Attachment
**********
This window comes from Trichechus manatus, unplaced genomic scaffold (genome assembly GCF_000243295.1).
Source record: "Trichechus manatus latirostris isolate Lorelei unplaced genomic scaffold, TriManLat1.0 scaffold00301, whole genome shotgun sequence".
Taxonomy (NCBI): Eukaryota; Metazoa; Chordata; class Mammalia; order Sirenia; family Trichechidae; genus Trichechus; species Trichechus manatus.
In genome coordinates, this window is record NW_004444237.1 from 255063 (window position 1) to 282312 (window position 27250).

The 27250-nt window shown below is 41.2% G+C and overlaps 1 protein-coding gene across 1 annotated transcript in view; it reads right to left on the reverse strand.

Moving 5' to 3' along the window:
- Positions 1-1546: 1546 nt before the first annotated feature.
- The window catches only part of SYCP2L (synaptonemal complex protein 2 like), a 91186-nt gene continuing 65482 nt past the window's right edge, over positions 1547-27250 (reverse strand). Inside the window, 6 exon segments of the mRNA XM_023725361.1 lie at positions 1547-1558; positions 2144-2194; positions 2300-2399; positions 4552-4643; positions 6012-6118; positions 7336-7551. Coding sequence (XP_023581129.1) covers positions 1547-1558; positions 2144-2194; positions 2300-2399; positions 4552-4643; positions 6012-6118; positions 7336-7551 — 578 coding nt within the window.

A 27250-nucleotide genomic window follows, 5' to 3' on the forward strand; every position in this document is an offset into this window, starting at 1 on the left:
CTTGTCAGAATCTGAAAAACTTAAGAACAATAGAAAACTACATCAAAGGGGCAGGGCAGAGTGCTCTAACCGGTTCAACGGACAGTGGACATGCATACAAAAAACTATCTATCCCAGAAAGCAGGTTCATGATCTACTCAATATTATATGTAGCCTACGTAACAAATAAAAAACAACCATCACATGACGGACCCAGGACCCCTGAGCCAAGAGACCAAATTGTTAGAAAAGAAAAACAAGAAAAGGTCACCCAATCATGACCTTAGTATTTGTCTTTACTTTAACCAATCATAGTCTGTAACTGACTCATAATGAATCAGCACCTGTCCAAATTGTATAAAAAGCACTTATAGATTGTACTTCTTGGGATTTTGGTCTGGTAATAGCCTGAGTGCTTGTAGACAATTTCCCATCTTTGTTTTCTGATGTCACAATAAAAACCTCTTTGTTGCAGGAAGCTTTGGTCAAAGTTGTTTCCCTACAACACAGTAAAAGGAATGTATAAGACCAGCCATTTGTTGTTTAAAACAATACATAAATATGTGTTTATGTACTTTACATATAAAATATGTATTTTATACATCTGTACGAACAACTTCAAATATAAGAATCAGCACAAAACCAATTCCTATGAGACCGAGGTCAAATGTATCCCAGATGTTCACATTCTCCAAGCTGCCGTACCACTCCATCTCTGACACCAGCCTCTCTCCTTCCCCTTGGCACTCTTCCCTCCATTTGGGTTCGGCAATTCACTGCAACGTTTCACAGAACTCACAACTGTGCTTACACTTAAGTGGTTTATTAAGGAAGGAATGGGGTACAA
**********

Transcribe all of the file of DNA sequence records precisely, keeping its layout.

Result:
This window comes from Trichechus manatus, unplaced genomic scaffold (genome assembly GCF_000243295.1).
Source record: "Trichechus manatus latirostris isolate Lorelei unplaced genomic scaffold, TriManLat1.0 scaffold00301, whole genome shotgun sequence".
Taxonomy (NCBI): Eukaryota; Metazoa; Chordata; class Mammalia; order Sirenia; family Trichechidae; genus Trichechus; species Trichechus manatus.
In genome coordinates, this window is record NW_004444237.1 from 255063 (window position 1) to 282312 (window position 27250).

The 27250-nt window shown below is 41.2% G+C and overlaps 1 protein-coding gene across 1 annotated transcript in view; it reads right to left on the reverse strand.

Moving 5' to 3' along the window:
- Positions 1-1546: 1546 nt before the first annotated feature.
- The window catches only part of SYCP2L (synaptonemal complex protein 2 like), a 91186-nt gene continuing 65482 nt past the window's right edge, over positions 1547-27250 (reverse strand). Inside the window, 6 exon segments of the mRNA XM_023725361.1 lie at positions 1547-1558; positions 2144-2194; positions 2300-2399; positions 4552-4643; positions 6012-6118; positions 7336-7551. Coding sequence (XP_023581129.1) covers positions 1547-1558; positions 2144-2194; positions 2300-2399; positions 4552-4643; positions 6012-6118; positions 7336-7551 — 578 coding nt within the window.

A 27250-nucleotide genomic window follows, 5' to 3' on the forward strand; every position in this document is an offset into this window, starting at 1 on the left:
CTTGTCAGAATCTGAAAAACTTAAGAACAATAGAAAACTACATCAAAGGGGCAGGGCAGAGTGCTCTAACCGGTTCAACGGACAGTGGACATGCATACAAAAAACTATCTATCCCAGAAAGCAGGTTCATGATCTACTCAATATTATATGTAGCCTACGTAACAAATAAAAAACAACCATCACATGACGGACCCAGGACCCCTGAGCCAAGAGACCAAATTGTTAGAAAAGAAAAACAAGAAAAGGTCACCCAATCATGACCTTAGTATTTGTCTTTACTTTAACCAATCATAGTCTGTAACTGACTCATAATGAATCAGCACCTGTCCAAATTGTATAAAAAGCACTTATAGATTGTACTTCTTGGGATTTTGGTCTGGTAATAGCCTGAGTGCTTGTAGACAATTTCCCATCTTTGTTTTCTGATGTCACAATAAAAACCTCTTTGTTGCAGGAAGCTTTGGTCAAAGTTGTTTCCCTACAACACAGTAAAAGGAATGTATAAGACCAGCCATTTGTTGTTTAAAACAATACATAAATATGTGTTTATGTACTTTACATATAAAATATGTATTTTATACATCTGTACGAACAACTTCAAATATAAGAATCAGCACAAAACCAATTCCTATGAGACCGAGGTCAAATGTATCCCAGATGTTCACATTCTCCAAGCTGCCGTACCACTCCATCTCTGACACCAGCCTCTCTCCTTCCCCTTGGCACTCTTCCCTCCATTTGGGTTCGGCAATTCACTGCAACGTTTCACAGAACTCACAACTGTGCTTACACTTAAGTGGTTTATTAAGGAAGGAATGGGGTACAA